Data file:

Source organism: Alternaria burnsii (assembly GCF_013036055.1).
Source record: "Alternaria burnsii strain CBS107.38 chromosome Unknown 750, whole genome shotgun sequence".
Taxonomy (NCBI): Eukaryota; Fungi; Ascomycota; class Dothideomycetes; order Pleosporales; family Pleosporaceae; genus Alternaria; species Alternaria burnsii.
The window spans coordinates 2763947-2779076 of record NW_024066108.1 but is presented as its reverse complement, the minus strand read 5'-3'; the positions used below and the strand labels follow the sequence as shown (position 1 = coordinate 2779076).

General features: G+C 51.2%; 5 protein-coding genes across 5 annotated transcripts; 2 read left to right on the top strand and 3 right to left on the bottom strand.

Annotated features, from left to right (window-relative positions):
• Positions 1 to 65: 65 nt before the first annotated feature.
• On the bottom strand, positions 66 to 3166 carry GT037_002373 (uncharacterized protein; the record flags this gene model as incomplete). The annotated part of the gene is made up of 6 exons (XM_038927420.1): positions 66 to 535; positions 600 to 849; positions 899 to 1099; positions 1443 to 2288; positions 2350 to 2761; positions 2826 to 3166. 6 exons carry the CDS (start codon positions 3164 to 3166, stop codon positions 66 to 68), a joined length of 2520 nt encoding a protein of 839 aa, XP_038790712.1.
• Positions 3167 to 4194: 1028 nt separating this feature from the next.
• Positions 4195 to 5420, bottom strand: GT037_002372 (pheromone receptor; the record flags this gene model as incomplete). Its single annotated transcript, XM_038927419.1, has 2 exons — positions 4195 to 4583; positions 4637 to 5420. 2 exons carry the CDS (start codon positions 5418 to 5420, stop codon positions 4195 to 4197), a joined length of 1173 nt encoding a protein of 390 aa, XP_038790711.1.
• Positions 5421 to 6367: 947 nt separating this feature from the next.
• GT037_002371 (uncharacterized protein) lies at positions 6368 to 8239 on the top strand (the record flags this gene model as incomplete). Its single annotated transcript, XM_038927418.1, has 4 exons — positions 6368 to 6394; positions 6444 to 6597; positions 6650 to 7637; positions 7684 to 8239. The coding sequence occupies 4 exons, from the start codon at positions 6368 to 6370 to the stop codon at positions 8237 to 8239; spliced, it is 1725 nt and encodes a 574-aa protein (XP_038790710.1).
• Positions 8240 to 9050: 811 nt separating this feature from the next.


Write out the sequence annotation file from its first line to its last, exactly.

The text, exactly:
Source organism: Alternaria burnsii (assembly GCF_013036055.1).
Source record: "Alternaria burnsii strain CBS107.38 chromosome Unknown 750, whole genome shotgun sequence".
Taxonomy (NCBI): Eukaryota; Fungi; Ascomycota; class Dothideomycetes; order Pleosporales; family Pleosporaceae; genus Alternaria; species Alternaria burnsii.
The window spans coordinates 2763947-2779076 of record NW_024066108.1 but is presented as its reverse complement, the minus strand read 5'-3'; the positions used below and the strand labels follow the sequence as shown (position 1 = coordinate 2779076).

General features: G+C 51.2%; 5 protein-coding genes across 5 annotated transcripts; 2 read left to right on the top strand and 3 right to left on the bottom strand.

Annotated features, from left to right (window-relative positions):
• Positions 1 to 65: 65 nt before the first annotated feature.
• On the bottom strand, positions 66 to 3166 carry GT037_002373 (uncharacterized protein; the record flags this gene model as incomplete). The annotated part of the gene is made up of 6 exons (XM_038927420.1): positions 66 to 535; positions 600 to 849; positions 899 to 1099; positions 1443 to 2288; positions 2350 to 2761; positions 2826 to 3166. 6 exons carry the CDS (start codon positions 3164 to 3166, stop codon positions 66 to 68), a joined length of 2520 nt encoding a protein of 839 aa, XP_038790712.1.
• Positions 3167 to 4194: 1028 nt separating this feature from the next.
• Positions 4195 to 5420, bottom strand: GT037_002372 (pheromone receptor; the record flags this gene model as incomplete). Its single annotated transcript, XM_038927419.1, has 2 exons — positions 4195 to 4583; positions 4637 to 5420. 2 exons carry the CDS (start codon positions 5418 to 5420, stop codon positions 4195 to 4197), a joined length of 1173 nt encoding a protein of 390 aa, XP_038790711.1.
• Positions 5421 to 6367: 947 nt separating this feature from the next.
• GT037_002371 (uncharacterized protein) lies at positions 6368 to 8239 on the top strand (the record flags this gene model as incomplete). Its single annotated transcript, XM_038927418.1, has 4 exons — positions 6368 to 6394; positions 6444 to 6597; positions 6650 to 7637; positions 7684 to 8239. The coding sequence occupies 4 exons, from the start codon at positions 6368 to 6370 to the stop codon at positions 8237 to 8239; spliced, it is 1725 nt and encodes a 574-aa protein (XP_038790710.1).
• Positions 8240 to 9050: 811 nt separating this feature from the next.